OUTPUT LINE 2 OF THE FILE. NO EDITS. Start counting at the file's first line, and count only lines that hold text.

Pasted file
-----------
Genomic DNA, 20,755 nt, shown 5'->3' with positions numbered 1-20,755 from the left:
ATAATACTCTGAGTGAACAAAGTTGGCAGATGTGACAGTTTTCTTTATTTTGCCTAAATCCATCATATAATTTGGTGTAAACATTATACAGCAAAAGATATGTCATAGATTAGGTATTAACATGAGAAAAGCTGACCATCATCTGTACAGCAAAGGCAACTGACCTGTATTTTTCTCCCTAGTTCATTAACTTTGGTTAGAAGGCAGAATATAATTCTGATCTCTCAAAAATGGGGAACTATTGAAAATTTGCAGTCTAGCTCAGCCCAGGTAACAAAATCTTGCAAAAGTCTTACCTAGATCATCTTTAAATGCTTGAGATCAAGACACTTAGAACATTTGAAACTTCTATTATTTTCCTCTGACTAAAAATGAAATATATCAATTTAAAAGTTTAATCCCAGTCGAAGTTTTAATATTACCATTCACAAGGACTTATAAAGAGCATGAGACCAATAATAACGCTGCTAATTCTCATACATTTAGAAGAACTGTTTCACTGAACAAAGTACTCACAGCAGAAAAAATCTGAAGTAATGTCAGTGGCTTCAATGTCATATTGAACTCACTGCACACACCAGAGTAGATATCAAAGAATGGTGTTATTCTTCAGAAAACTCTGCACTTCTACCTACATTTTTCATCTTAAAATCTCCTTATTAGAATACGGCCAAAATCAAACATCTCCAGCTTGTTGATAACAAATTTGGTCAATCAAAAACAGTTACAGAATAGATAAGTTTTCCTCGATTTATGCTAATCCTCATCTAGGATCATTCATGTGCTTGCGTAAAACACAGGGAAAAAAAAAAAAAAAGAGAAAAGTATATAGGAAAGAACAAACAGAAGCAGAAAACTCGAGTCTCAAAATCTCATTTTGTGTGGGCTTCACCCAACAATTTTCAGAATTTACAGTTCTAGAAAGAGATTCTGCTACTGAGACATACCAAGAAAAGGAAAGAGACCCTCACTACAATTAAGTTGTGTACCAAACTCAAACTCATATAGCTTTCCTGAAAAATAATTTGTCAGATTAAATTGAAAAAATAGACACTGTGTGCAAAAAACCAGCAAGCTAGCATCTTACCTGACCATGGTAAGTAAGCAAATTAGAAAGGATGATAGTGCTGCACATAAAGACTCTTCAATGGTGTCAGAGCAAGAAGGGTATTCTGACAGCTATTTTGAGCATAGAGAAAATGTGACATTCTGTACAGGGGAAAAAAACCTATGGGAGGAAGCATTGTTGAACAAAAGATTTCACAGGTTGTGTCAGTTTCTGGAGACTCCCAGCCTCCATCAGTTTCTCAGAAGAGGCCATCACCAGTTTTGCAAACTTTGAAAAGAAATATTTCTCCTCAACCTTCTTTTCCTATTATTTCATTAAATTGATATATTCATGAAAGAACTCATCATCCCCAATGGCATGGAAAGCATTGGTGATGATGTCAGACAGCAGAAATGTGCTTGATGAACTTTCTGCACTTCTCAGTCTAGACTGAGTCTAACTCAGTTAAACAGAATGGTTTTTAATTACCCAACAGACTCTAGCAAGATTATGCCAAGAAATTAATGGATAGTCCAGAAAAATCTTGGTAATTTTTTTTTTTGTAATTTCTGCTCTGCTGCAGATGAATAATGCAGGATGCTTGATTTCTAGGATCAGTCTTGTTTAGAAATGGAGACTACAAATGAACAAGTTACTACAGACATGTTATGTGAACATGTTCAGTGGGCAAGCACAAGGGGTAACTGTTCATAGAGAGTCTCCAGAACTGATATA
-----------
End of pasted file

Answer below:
ATAATACTCTGAGTGAACAAAGTTGGCAGATGTGACAGTTTTCTTTATTTTGCCTAAATCCATCATATAATTTGGTGTAAACATTATACAGCAAAAGATATGTCATAGATTAGGTATTAACATGAGAAAAGCTGACCATCATCTGTACAGCAAAGGCAACTGACCTGTATTTTTCTCCCTAGTTCATTAACTTTGGTTAGAAGGCAGAATATAATTCTGATCTCTCAAAAATGGGGAACTATTGAAAATTTGCAGTCTAGCTCAGCCCAGGTAACAAAATCTTGCAAAAGTCTTACCTAGATCATCTTTAAATGCTTGAGATCAAGACACTTAGAACATTTGAAACTTCTATTATTTTCCTCTGACTAAAAATGAAATATATCAATTTAAAAGTTTAATCCCAGTCGAAGTTTTAATATTACCATTCACAAGGACTTATAAAGAGCATGAGACCAATAATAACGCTGCTAATTCTCATACATTTAGAAGAACTGTTTCACTGAACAAAGTACTCACAGCAGAAAAAATCTGAAGTAATGTCAGTGGCTTCAATGTCATATTGAACTCACTGCACACACCAGAGTAGATATCAAAGAATGGTGTTATTCTTCAGAAAACTCTGCACTTCTACCTACATTTTTCATCTTAAAATCTCCTTATTAGAATACGGCCAAAATCAAACATCTCCAGCTTGTTGATAACAAATTTGGTCAATCAAAAACAGTTACAGAATAGATAAGTTTTCCTCGATTTATGCTAATCCTCATCTAGGATCATTCATGTGCTTGCGTAAAACACAGGGAAAAAAAAAAAAAAAGAGAAAAGTATATAGGAAAGAACAAACAGAAGCAGAAAACTCGAGTCTCAAAATCTCATTTTGTGTGGGCTTCACCCAACAATTTTCAGAATTTACAGTTCTAGAAAGAGATTCTGCTACTGAGACATACCAAGAAAAGGAAAGAGACCCTCACTACAATTAAGTTGTGTACCAAACTCAAACTCATATAGCTTTCCTGAAAAATAATTTGTCAGATTAAATTGAAAAAATAGACACTGTGTGCAAAAAACCAGCAAGCTAGCATCTTACCTGACCATGGTAAGTAAGCAAATTAGAAAGGATGATAGTGCTGCACATAAAGACTCTTCAATGGTGTCAGAGCAAGAAGGGTATTCTGACAGCTATTTTGAGCATAGAGAAAATGTGACATTCTGTACAGGGGAAAAAAACCTATGGGAGGAAGCATTGTTGAACAAAAGATTTCACAGGTTGTGTCAGTTTCTGGAGACTCCCAGCCTCCATCAGTTTCTCAGAAGAGGCCATCACCAGTTTTGCAAACTTTGAAAAGAAATATTTCTCCTCAACCTTCTTTTCCTATTATTTCATTAAATTGATATATTCATGAAAGAACTCATCATCCCCAATGGCATGGAAAGCATTGGTGATGATGTCAGACAGCAGAAATGTGCTTGATGAACTTTCTGCACTTCTCAGTCTAGACTGAGTCTAACTCAGTTAAACAGAATGGTTTTTAATTACCCAACAGACTCTAGCAAGATTATGCCAAGAAATTAATGGATAGTCCAGAAAAATCTTGGTAATTTTTTTTTTTGTAATTTCTGCTCTGCTGCAGATGAATAATGCAGGATGCTTGATTTCTAGGATCAGTCTTGTTTAGAAATGGAGACTACAAATGAACAAGTTACTACAGACATGTTATGTGAACATGTTCAGTGGGCAAGCACAAGGGGTAACTGTTCATAGAGAGTCTCCAGAACTGATATA